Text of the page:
@goodboy.noah I knead these bagels, they’re everything to me #Bagels #Ayocheetah #rnb ♬ Original sound – Goodboy Noah

The duo’s acceptance in the music community has been impressive – Raekwon (a Wu Tang Clan rapper a.k.a. “the Boss”) Drop fire emojis in the comments– But it’s the approach of these home cooking videos that I find particularly exciting. Humor, lightness, and the ability to make your audience smile are underappreciated tools in the food content arsenal; We forget such things in the mists of history, but some of the first famous food personalities, from Julia Child to Martin Yan and James Beard, were often hilarious and expressed themselves in their cooking in often unexpected ways. “Actually, I’m a bad cook,” says Morayniss, leaning back on the concept, “but Cheetah’s a great cook — he’s the master chef.”

The recipes provided on @goodboy.noah contain many of the quirks of traditional food tutorials (such as how much flour to use in the bagels), which Morayniss sees as conflicting with the limitations of TikTok as a platform. “Sometimes it’s just difficult to fit all those things into the lyrics,” he says, laughing. “It’s difficult to keep it under a minute and let everything flow when you have to measure everything. You can’t fit every little thing into the text.”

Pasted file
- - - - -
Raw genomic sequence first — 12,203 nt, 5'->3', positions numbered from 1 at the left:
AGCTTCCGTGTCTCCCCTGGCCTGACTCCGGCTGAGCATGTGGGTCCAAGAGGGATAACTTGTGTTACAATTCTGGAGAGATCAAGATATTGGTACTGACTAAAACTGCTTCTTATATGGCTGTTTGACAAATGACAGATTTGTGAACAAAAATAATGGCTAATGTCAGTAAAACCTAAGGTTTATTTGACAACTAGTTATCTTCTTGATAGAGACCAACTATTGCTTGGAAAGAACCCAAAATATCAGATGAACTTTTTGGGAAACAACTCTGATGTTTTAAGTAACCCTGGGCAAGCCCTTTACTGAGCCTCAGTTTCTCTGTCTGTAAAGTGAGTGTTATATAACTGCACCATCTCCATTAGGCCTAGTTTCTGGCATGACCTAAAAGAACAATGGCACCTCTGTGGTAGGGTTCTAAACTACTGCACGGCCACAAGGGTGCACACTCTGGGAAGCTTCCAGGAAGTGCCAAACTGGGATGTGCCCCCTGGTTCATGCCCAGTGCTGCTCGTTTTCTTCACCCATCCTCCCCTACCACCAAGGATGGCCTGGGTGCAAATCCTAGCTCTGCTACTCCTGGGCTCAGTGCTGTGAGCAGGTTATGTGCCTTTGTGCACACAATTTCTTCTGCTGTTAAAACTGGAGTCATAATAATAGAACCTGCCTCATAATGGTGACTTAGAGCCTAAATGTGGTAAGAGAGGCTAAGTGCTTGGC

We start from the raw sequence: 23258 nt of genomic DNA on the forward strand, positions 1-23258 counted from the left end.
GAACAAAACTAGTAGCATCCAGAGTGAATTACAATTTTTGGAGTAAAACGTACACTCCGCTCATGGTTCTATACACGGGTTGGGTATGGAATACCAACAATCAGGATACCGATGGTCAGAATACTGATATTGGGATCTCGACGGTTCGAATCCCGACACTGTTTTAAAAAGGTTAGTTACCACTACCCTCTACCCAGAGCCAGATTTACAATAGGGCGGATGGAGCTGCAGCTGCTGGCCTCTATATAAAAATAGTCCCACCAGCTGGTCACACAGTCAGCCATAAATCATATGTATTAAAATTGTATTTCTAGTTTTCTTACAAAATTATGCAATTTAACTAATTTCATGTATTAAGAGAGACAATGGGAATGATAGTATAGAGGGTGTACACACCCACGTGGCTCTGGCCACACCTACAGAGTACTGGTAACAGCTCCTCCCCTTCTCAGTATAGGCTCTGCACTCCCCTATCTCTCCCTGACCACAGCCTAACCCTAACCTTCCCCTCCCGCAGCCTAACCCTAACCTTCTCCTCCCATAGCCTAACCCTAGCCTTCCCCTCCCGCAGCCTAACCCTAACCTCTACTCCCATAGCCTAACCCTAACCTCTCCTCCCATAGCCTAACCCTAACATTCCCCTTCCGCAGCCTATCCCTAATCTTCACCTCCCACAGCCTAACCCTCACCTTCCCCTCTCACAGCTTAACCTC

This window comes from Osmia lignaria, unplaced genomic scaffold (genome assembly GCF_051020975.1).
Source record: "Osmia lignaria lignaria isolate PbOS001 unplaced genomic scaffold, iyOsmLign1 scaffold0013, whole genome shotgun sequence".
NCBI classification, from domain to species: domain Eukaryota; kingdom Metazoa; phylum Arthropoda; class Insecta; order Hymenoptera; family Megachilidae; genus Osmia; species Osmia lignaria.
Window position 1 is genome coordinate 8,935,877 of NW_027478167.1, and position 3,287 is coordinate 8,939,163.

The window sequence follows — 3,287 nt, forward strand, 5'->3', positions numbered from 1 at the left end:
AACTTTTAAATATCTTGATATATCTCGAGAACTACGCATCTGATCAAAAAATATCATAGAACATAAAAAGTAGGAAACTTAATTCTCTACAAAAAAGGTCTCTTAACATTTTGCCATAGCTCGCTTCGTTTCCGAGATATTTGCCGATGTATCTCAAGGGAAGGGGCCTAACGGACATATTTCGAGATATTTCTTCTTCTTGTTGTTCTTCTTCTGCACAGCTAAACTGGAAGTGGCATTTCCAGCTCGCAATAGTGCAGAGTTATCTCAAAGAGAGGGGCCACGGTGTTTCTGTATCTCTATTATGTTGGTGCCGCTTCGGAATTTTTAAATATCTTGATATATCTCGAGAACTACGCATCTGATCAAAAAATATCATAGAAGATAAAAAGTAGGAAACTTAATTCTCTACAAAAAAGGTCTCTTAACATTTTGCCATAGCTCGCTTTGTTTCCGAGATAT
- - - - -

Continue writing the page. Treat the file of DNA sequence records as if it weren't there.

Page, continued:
That’s not stopping fans from cooking at home with Noah and Cheetah and tagging the account in their attempts to recreate dishes like lasagna, macaroni and cheese, and churros — “the high-carb dishes are the most popular,” says Noah. Given our modern world, it didn’t take long for brands to call, and the account has now featured sponsored content collaborations with artists like Tillamook, Maruchan Ramen, Sweetgreen, and Chrissy Teigen’s Cravings. “We approach these things the same way we approach any video,” says Morayniss on behalf of his creative partner. “Our relationship is quite unintentionally perfect for promotion because Cheetah teaches me everything and recommends things and I’m just like, ‘Yeah, that’s cool!'”